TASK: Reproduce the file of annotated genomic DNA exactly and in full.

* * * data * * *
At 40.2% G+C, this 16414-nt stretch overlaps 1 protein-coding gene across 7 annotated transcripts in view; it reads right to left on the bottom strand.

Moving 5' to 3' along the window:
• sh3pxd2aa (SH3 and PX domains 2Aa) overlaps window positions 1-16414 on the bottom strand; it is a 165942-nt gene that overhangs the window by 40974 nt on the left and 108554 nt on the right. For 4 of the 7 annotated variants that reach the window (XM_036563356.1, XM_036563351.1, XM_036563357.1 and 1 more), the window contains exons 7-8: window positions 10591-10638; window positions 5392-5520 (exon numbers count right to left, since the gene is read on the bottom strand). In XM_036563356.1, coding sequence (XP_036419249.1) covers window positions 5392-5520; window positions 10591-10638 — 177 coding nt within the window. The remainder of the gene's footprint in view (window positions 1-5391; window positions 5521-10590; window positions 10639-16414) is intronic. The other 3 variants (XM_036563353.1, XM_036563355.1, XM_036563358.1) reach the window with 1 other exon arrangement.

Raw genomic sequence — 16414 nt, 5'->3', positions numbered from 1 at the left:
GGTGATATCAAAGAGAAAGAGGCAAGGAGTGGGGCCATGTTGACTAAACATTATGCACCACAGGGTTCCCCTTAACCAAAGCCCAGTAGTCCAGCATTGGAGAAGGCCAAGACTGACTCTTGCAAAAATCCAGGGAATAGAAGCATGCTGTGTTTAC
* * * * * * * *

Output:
At 40.2% G+C, this 16414-nt stretch overlaps 1 protein-coding gene across 7 annotated transcripts in view; it reads right to left on the bottom strand.

Moving 5' to 3' along the window:
• sh3pxd2aa (SH3 and PX domains 2Aa) overlaps window positions 1-16414 on the bottom strand; it is a 165942-nt gene that overhangs the window by 40974 nt on the left and 108554 nt on the right. For 4 of the 7 annotated variants that reach the window (XM_036563356.1, XM_036563351.1, XM_036563357.1 and 1 more), the window contains exons 7-8: window positions 10591-10638; window positions 5392-5520 (exon numbers count right to left, since the gene is read on the bottom strand). In XM_036563356.1, coding sequence (XP_036419249.1) covers window positions 5392-5520; window positions 10591-10638 — 177 coding nt within the window. The remainder of the gene's footprint in view (window positions 1-5391; window positions 5521-10590; window positions 10639-16414) is intronic. The other 3 variants (XM_036563353.1, XM_036563355.1, XM_036563358.1) reach the window with 1 other exon arrangement.

Raw genomic sequence — 16414 nt, 5'->3', positions numbered from 1 at the left:
GGTGATATCAAAGAGAAAGAGGCAAGGAGTGGGGCCATGTTGACTAAACATTATGCACCACAGGGTTCCCCTTAACCAAAGCCCAGTAGTCCAGCATTGGAGAAGGCCAAGACTGACTCTTGCAAAAATCCAGGGAATAGAAGCATGCTGTGTTTAC